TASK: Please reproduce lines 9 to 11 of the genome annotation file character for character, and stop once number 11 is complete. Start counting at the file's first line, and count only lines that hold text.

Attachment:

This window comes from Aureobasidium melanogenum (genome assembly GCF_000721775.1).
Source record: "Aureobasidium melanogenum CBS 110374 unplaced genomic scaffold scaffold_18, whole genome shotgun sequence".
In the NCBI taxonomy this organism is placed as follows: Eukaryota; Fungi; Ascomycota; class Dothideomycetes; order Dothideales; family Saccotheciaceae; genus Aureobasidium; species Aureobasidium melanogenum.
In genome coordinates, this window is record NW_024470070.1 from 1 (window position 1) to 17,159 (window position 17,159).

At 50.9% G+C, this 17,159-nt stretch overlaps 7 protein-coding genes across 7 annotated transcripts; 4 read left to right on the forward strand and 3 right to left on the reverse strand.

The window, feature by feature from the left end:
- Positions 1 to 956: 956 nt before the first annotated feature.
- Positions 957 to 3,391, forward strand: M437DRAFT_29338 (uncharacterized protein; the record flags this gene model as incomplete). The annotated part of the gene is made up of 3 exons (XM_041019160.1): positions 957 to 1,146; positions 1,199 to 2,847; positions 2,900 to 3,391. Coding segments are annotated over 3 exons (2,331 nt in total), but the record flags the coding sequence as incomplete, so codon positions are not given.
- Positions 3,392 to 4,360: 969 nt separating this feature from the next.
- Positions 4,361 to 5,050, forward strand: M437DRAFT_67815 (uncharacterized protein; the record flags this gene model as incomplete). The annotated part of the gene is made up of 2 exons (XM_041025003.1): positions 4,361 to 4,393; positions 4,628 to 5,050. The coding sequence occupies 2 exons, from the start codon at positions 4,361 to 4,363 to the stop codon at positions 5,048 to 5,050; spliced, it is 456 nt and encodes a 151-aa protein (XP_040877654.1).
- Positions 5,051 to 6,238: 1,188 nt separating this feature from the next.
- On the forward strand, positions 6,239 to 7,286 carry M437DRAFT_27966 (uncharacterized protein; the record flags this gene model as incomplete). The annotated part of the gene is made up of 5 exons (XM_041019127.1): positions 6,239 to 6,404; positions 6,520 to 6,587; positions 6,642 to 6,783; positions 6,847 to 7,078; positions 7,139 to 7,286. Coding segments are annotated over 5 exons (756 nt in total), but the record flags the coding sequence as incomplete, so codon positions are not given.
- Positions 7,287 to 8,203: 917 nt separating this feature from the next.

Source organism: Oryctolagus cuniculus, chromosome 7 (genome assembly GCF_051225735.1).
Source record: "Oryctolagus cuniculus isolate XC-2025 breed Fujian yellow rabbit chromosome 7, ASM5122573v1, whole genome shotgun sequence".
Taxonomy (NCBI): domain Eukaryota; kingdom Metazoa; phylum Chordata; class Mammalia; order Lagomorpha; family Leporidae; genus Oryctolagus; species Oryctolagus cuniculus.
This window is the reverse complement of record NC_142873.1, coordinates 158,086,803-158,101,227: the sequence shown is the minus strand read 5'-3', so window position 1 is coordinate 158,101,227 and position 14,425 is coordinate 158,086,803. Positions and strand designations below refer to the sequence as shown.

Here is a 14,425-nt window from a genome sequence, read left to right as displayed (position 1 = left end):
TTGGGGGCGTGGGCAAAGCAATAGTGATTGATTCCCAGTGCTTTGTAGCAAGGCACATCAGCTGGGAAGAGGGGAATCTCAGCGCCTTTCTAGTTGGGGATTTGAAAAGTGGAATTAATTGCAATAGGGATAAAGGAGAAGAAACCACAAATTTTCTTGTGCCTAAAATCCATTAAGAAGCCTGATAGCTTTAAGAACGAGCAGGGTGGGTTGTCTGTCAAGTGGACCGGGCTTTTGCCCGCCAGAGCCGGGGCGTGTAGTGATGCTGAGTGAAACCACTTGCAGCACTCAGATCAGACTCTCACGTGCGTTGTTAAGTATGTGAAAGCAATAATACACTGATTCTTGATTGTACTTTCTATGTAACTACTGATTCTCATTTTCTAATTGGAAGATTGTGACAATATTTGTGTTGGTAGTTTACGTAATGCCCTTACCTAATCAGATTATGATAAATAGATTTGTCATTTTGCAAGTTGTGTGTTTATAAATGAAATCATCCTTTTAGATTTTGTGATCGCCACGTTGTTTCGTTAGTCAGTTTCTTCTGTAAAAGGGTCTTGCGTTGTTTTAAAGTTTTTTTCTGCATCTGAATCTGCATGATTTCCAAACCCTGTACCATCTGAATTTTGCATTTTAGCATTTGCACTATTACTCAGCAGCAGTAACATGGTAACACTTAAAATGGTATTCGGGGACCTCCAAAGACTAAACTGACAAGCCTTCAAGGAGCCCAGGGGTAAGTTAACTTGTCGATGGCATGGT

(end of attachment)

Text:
- Positions 3,392 to 4,360: 969 nt separating this feature from the next.
- Positions 4,361 to 5,050, forward strand: M437DRAFT_67815 (uncharacterized protein; the record flags this gene model as incomplete). The annotated part of the gene is made up of 2 exons (XM_041025003.1): positions 4,361 to 4,393; positions 4,628 to 5,050. The coding sequence occupies 2 exons, from the start codon at positions 4,361 to 4,363 to the stop codon at positions 5,048 to 5,050; spliced, it is 456 nt and encodes a 151-aa protein (XP_040877654.1).
- Positions 5,051 to 6,238: 1,188 nt separating this feature from the next.